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Density of austenite vs. nickel fraction

  • 1.  Density of austenite vs. nickel fraction

    Posted 05-05-2021 15:17

    Does anyone know of a paper that demonstrates a plot or mathematical model of the density of austenitic steel as a function of nickel content at STP? 

    I am working on a paper where I need to know the density of austenitic steel at standard temperature and pressure (STP) as a function of nickel content

    The question seems at a glance like it should be trivial, but it is not that simple.  Nickel atoms are slightly heavier and larger than iron.  As nickel replaces iron in austenite, the FCC unit cell gets heavier but also gets more spacious.  The increasing mass is probably linear with nickel content, while the increasing volume is probably not linear w/[Ni].  Further complicating the question is that austenite with very low [Ni] is unstable below the transition temperature curve, while the data I need must be at atmospheric temperature and pressure.  So simple, yet so complex! 

    I made a plot (below) of data taken from x-ray diffraction PDF cards from the 04-XXX-XXXX subfile, about 28 cards total of Fe-Ni alloys of point group 225 at STP, and the scatter is huge regardless of a linear or nonlinear best-fit curve.  I suspect some of the cards were not measured at STP, confused mass% with mole%, or contained other unspecified elements in more than trace amounts.  I am hoping to find something a little more definitive than this, but I have had no luck finding any such paper.

    Richard Chinn
    National Energy Technology Laboratory

    Richard Chinn
    Research Materials Engineer
    National Energy Technology Lab
    Albany OR
    (541) 967-5986

  • 2.  RE: Density of austenite vs. nickel fraction

    Posted 05-06-2021 03:22
    Do you care what is stabilizing the Austenite? In a simple Fe-Ni system you would not have Austenite at low Ni concentrations. Some old work I did at the Bureau of Mines showed a somewhat linear relationship for the simple pure Fe-Ni system. The density was actually fairly constant from 0 to ~ 20 wt pt Ni. Presumably this was all bcc, above this the structure was more likely fcc. I didn't have X-ray diffraction done to see what phases were present. This was for some old school wear testing so the densities would have been calculated from wt./volume of the sample. The densities were not reported in, but this is from "Influence of Composition on Abrasive Wear for Several Binary Systems", and one of system studied was the Fe-Ni system.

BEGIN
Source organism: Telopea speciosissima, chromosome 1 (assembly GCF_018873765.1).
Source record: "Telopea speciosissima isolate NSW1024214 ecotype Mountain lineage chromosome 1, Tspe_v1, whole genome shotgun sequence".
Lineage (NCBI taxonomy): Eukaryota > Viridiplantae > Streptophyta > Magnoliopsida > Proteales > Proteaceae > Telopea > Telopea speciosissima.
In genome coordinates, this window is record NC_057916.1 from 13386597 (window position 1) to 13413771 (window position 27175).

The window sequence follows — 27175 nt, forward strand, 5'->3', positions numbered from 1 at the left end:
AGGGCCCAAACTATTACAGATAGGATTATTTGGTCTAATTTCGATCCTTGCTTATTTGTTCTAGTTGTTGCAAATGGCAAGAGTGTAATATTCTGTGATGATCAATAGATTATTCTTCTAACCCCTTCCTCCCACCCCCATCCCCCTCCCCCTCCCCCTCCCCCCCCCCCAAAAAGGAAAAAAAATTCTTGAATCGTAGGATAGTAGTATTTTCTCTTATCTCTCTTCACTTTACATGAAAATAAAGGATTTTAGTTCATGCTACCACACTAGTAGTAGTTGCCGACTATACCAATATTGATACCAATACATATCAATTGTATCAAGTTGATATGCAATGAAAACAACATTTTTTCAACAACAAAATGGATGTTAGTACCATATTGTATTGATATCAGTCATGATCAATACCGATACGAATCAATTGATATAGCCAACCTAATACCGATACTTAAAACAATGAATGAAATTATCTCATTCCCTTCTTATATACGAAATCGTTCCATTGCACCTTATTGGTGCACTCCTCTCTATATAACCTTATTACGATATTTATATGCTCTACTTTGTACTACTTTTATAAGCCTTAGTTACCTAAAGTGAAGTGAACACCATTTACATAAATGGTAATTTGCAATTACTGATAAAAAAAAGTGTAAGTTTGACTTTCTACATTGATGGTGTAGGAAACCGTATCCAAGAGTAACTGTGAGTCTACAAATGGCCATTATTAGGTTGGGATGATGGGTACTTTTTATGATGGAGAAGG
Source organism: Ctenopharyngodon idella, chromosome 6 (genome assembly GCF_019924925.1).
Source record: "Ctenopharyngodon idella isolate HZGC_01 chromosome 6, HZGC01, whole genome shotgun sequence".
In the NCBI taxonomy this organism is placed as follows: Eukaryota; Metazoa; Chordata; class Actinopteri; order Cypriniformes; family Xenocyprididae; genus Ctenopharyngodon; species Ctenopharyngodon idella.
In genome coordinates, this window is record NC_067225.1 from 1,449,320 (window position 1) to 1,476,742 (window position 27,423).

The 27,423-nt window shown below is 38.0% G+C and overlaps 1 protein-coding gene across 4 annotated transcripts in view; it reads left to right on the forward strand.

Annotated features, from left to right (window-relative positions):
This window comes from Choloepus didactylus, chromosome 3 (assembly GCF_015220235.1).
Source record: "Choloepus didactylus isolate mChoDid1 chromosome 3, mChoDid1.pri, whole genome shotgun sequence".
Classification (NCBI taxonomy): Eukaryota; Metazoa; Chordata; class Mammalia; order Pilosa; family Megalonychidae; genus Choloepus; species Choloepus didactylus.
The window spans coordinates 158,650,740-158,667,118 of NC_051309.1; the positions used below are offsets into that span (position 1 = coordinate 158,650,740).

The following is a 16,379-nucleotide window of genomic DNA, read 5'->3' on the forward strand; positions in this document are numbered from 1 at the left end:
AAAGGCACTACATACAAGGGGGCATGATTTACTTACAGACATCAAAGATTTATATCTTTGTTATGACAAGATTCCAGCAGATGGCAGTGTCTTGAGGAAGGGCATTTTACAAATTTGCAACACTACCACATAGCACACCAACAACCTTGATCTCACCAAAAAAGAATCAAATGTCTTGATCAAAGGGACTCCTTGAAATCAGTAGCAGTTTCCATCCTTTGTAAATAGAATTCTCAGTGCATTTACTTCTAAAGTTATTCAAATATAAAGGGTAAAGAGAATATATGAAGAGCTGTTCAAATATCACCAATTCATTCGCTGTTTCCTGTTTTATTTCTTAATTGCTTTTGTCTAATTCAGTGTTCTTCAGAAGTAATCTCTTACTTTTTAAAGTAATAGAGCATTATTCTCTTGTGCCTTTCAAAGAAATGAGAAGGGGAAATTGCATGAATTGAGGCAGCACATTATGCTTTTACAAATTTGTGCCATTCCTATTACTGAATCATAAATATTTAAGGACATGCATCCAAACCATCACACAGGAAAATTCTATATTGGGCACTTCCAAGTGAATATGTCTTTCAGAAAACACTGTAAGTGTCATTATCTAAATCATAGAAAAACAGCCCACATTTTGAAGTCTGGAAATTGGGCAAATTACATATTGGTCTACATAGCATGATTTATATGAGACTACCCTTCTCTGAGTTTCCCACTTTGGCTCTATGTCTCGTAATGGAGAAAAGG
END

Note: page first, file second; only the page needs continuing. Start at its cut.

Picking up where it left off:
Joseph Tylczak
    Albany OR
    (541) 928-2193

  • 3.  RE: Density of austenite vs. nickel fraction

    Posted 05-07-2021 19:52
    That is interesting data; I didn't even think that Richard would get an answer.  He obviously came to the right place!  Some comments:
    You point out some aspects of the original question, related to Austenitic steel.  I found an old reference, footnoted, showing the Fe-Ni binary system.  The way I interpret it (not a guarantee of accuracy!) is that the field is ferritic-austenitic-mixed and not going to be fully austentic at equilibrium at room temperature, probably, though the curves start being dashed below 500 degrees C and about 8% Ni, the limit shown for the fully alpha field.  At equilibrium below 50 w/o Ni there should be some alpha present if I use the lever rule.

    There is a lot of research on Fe-Ni due to its being present in meteoric rocks and I recall statements being made about how the Fe-Ni system is particularly sluggish in diffusion, such that true equilibrium in some parts is unlikely to be reached within the current age of the universe....  (!)